SEATTLE - A Canadian trucker, who acted as a drug mule and attempted to smuggle more than $2 million worth of cocaine into Canada hidden behind false walls in his moving van, has been sentenced to three years in prison.
Sukhvinder Shoker, 43, from Surrey, British Columbia, Canada, was sentenced Friday in U.S. District Court in Seattle for conspiracy to export cocaine. He was arrested in Oct. 20, 2009, as he attempted to cross into Canada at the Pacific Highway Port of Entry. At sentencing, U.S. District Judge Marsha J. Pechman noted that Shoker's criminal activity was an aberration in an otherwise law-abiding life.
According to records filed in the case, when U.S. Customs and Border Protection (CBP) officers inspected Shoker's moving truck they discovered the false walls filled with 76 kilos of cocaine. The cocaine had an estimated street value of $2.28 million.
The ensuing criminal investigation involved U.S. Immigration and Customs Enforcement (ICE), the Drug Enforcement Administration (DEA) and CBP.
While acknowledging that Shoker had a limited role in the drug conspiracy, Special Assistant U.S. Attorney Adam Cornell urged a significant sentence in a document filed with the court. "Given the recent violence in Canada as a result of the drug trade, the defendant's conduct had the potential to compromise the safety and security of others in his community," Cornell wrote.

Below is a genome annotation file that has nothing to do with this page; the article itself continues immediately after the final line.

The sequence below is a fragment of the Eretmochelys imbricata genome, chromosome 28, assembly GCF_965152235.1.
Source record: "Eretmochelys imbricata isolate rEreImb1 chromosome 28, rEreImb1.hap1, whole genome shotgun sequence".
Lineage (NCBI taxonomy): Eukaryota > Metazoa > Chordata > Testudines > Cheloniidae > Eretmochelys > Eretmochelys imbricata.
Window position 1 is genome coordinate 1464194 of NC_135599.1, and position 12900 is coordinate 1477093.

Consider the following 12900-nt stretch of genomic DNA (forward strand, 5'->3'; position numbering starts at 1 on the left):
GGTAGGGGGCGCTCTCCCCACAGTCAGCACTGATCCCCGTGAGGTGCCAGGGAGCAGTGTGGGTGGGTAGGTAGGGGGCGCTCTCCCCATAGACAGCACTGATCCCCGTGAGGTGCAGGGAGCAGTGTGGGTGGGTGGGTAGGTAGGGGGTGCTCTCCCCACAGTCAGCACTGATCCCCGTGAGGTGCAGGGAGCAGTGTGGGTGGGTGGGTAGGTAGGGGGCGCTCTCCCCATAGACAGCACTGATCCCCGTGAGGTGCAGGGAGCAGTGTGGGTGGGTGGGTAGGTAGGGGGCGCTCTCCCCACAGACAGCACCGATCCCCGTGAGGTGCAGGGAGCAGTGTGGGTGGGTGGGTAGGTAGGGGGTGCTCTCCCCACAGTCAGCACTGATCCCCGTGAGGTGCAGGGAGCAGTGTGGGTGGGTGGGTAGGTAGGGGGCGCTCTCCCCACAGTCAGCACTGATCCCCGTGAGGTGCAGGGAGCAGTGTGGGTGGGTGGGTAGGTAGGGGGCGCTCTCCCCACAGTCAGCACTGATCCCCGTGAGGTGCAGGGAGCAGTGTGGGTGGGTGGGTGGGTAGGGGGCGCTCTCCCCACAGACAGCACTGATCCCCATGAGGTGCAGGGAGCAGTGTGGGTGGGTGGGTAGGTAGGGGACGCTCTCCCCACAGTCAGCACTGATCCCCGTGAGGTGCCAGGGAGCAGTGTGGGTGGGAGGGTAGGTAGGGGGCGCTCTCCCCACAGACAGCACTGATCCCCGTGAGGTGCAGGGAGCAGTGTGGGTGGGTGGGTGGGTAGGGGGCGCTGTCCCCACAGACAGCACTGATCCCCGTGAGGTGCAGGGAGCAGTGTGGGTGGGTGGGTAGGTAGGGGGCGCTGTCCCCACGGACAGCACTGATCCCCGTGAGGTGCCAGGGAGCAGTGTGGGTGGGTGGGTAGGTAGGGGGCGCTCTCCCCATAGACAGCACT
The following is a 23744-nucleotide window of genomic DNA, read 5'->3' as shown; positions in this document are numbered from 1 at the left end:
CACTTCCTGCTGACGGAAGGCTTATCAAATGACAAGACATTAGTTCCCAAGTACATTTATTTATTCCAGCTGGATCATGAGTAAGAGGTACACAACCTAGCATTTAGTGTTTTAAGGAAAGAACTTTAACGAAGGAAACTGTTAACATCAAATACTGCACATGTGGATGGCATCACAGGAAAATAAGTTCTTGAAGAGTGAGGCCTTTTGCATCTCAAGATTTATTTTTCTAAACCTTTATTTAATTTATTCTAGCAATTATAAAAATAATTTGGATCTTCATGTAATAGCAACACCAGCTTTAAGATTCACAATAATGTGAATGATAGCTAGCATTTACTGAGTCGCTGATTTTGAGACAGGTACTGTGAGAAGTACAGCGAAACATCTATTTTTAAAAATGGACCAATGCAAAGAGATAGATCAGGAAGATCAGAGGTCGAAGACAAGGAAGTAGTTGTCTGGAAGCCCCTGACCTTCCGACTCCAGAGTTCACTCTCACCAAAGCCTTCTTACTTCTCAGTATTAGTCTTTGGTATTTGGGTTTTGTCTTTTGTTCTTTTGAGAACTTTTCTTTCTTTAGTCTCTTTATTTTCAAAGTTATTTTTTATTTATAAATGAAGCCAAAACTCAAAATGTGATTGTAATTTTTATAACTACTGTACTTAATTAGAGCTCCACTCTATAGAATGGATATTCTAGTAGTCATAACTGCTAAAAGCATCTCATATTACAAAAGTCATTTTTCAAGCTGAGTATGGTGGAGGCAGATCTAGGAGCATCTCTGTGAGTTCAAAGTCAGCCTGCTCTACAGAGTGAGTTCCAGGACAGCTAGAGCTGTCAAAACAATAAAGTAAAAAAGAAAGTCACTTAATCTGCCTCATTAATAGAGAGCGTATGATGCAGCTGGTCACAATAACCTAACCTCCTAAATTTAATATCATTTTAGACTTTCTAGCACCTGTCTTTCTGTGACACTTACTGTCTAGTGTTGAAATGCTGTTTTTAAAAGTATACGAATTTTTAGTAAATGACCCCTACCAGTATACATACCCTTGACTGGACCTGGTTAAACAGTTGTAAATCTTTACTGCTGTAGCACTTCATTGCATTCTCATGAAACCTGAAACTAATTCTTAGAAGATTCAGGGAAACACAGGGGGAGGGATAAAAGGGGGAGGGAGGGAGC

"There is no honor in living a lifestyle of drug trafficking and deception with the hope of turning a personal profit," said Leigh Winchell, special agent in charge of ICE's Office of Investigations. "ICE maintains its resolve to investigate, apprehend and bring to justice those who participate in this type of border crime."
In his statement to the court, Shoker claimed it was the hardships of the recession that got him involved in the criminal scheme. Speaking through tears, Shoker said he had always taught his children to avoid drugs, and now he is convicted of a drug-related offense.